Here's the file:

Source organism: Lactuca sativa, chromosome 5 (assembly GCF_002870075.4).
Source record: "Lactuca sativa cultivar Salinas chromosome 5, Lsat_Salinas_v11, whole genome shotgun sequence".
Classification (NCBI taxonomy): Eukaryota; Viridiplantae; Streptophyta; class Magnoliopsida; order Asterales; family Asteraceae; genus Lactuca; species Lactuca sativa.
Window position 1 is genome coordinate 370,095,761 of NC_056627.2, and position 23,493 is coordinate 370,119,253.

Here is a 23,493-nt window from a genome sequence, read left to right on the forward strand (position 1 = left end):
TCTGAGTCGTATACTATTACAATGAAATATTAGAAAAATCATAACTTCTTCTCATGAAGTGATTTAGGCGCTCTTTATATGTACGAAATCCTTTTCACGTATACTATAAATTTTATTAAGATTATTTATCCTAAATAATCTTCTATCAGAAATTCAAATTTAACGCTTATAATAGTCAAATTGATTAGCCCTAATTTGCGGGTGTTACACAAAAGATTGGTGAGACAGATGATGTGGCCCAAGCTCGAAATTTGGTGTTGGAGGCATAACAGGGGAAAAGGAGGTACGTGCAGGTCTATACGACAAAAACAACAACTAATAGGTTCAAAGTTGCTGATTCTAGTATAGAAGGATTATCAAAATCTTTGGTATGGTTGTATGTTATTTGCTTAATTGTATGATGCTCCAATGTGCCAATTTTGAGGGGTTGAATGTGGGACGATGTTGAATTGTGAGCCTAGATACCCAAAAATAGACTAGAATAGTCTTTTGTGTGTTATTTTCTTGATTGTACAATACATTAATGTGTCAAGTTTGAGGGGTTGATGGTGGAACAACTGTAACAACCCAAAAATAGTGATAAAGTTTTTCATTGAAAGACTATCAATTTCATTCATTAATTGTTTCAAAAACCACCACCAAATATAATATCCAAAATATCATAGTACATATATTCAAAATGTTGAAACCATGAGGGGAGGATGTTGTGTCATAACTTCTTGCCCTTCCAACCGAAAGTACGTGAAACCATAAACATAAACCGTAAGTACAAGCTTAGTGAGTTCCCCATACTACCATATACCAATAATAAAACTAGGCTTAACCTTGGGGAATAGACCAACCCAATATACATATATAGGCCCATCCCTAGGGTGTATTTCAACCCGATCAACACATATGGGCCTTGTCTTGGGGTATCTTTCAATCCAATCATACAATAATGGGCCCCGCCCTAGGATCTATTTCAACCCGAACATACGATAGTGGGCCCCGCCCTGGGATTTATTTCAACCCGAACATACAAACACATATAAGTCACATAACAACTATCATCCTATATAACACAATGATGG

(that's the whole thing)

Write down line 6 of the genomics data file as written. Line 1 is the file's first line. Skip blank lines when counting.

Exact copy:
TCTGAGTCGTATACTATTACAATGAAATATTAGAAAAATCATAACTTCTTCTCATGAAGTGATTTAGGCGCTCTTTATATGTACGAAATCCTTTTCACGTATACTATAAATTTTATTAAGATTATTTATCCTAAATAATCTTCTATCAGAAATTCAAATTTAACGCTTATAATAGTCAAATTGATTAGCCCTAATTTGCGGGTGTTACACAAAAGATTGGTGAGACAGATGATGTGGCCCAAGCTCGAAATTTGGTGTTGGAGGCATAACAGGGGAAAAGGAGGTACGTGCAGGTCTATACGACAAAAACAACAACTAATAGGTTCAAAGTTGCTGATTCTAGTATAGAAGGATTATCAAAATCTTTGGTATGGTTGTATGTTATTTGCTTAATTGTATGATGCTCCAATGTGCCAATTTTGAGGGGTTGAATGTGGGACGATGTTGAATTGTGAGCCTAGATACCCAAAAATAGACTAGAATAGTCTTTTGTGTGTTATTTTCTTGATTGTACAATACATTAATGTGTCAAGTTTGAGGGGTTGATGGTGGAACAACTGTAACAACCCAAAAATAGTGATAAAGTTTTTCATTGAAAGACTATCAATTTCATTCATTAATTGTTTCAAAAACCACCACCAAATATAATATCCAAAATATCATAGTACATATATTCAAAATGTTGAAACCATGAGGGGAGGATGTTGTGTCATAACTTCTTGCCCTTCCAACCGAAAGTACGTGAAACCATAAACATAAACCGTAAGTACAAGCTTAGTGAGTTCCCCATACTACCATATACCAATAATAAAACTAGGCTTAACCTTGGGGAATAGACCAACCCAATATACATATATAGGCCCATCCCTAGGGTGTATTTCAACCCGATCAACACATATGGGCCTTGTCTTGGGGTATCTTTCAATCCAATCATACAATAATGGGCCCCGCCCTAGGATCTATTTCAACCCGAACATACGATAGTGGGCCCCGCCCTGGGATTTATTTCAACCCGAACATACAAACACATATAAGTCACATAACAACTATCATCCTATATAACACAATGATGG